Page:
Failure of the Assault Weapons Ban

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  • Topic: Crime, Assault rifle, Federal Assault Weapons Ban
  • Pages : 2 (780 words )
  • Download(s) : 174
  • Published : November 27, 2005
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In the late 1980's and early 1990's, the frequency of crimes involving firearms became a very public issue. The attempted assassination of President Reagan and critical wounding of numerous police officers in a highly publicized shootout with bank robbers in California raised the issue of the need to ban certain types of weapons. For nearly a decade, the need for an assault weapons ban was a hotly debated subject. In 1994, Congress succumbed to public pressure and passed the 1994 Assault Weapons Ban. Eventually, the 1994 Assault Weapons Ban was proven to be an impotent piece of legislation due to it's ineffectiveness in banning true assault weapons, its near uselessness as a crime prevention tool, and it was passed with a "sunset clause" which limited its lifespan.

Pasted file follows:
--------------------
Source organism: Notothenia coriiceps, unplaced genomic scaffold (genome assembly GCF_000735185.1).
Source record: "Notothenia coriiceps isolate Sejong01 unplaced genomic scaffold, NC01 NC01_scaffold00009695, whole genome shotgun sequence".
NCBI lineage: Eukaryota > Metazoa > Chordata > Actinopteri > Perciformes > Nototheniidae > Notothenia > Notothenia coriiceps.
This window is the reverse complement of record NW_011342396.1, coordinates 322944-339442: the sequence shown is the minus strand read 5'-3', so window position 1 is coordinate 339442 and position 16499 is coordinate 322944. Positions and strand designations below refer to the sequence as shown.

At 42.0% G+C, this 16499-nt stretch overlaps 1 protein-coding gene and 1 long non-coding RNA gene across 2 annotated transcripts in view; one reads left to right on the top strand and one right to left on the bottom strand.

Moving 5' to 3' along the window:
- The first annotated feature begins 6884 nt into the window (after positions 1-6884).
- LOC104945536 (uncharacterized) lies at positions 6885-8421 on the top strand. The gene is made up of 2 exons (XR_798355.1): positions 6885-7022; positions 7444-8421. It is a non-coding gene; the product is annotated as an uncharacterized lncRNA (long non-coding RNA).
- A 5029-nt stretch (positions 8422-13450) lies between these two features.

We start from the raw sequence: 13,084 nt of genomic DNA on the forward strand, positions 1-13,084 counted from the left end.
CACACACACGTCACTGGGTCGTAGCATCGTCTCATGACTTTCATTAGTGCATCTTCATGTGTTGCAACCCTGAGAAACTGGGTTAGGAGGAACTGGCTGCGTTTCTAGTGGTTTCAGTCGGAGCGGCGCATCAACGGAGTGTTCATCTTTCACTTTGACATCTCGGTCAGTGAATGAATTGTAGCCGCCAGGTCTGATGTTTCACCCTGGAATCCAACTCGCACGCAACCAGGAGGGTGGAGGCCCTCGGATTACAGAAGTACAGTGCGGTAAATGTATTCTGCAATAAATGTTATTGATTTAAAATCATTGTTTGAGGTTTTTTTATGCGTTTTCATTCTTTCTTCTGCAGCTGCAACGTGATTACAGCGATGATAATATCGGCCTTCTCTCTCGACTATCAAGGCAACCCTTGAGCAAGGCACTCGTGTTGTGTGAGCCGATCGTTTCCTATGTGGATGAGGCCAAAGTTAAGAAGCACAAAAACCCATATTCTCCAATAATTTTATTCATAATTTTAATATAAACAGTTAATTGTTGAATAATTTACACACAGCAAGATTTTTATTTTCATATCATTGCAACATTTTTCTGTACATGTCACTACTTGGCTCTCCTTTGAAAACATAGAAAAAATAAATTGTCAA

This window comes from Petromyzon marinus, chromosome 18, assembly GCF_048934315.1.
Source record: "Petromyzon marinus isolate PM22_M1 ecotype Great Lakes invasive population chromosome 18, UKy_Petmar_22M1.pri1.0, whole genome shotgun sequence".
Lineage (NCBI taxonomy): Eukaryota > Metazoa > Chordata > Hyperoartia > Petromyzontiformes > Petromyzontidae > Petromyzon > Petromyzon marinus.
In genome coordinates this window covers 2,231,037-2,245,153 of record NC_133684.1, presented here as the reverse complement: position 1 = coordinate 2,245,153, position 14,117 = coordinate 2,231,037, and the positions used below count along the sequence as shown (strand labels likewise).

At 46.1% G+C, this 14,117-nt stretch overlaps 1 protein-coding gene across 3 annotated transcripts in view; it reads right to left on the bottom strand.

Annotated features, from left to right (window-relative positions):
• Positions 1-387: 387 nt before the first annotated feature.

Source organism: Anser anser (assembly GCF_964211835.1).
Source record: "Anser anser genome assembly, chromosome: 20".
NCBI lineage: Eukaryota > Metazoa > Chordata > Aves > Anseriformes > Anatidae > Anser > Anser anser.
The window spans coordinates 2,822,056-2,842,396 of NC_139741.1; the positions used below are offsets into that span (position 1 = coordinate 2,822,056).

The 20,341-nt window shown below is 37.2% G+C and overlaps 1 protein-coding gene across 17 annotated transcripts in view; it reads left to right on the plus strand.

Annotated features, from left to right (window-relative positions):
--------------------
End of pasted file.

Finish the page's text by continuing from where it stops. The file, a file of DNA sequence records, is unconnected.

The Assault Weapons Ban of 1994 was never able to truly ban assault weapons because it did not ban actual weapons, rather it banned cosmetic and ergonomic aspects found commonly on firearms intended for recreational purposes as well as assault weapons. Such aspects as a bayonet mount, a pistol grip protruding conspicuously beneath the stock and folding or collapsible stocks were addressed while rate of fire or power of the round fired were not. While the frequency of "drive-by bayonettings" dropped dramatically, the sale of true assault weapons did not. Common shotguns and deer rifles were being pulled from the shelves because of a pistol grip or folding stock while rifles capable of firing 30 high velocity rounds in 30 seconds were being sold in unrestricted amounts because they did not have the banned cosmetic aspects. This fact alone made the ban ineffective.

Along with its lack of effect on banning true assault weapons, the ban also failed to address the issue of illegal gun activity. The Congressional Record, 13 September 1990 states that a group of over 100,000 police officers delivered a message to Congress stating that only 2% to 3% of crimes are committed using a so-called assault weapon....
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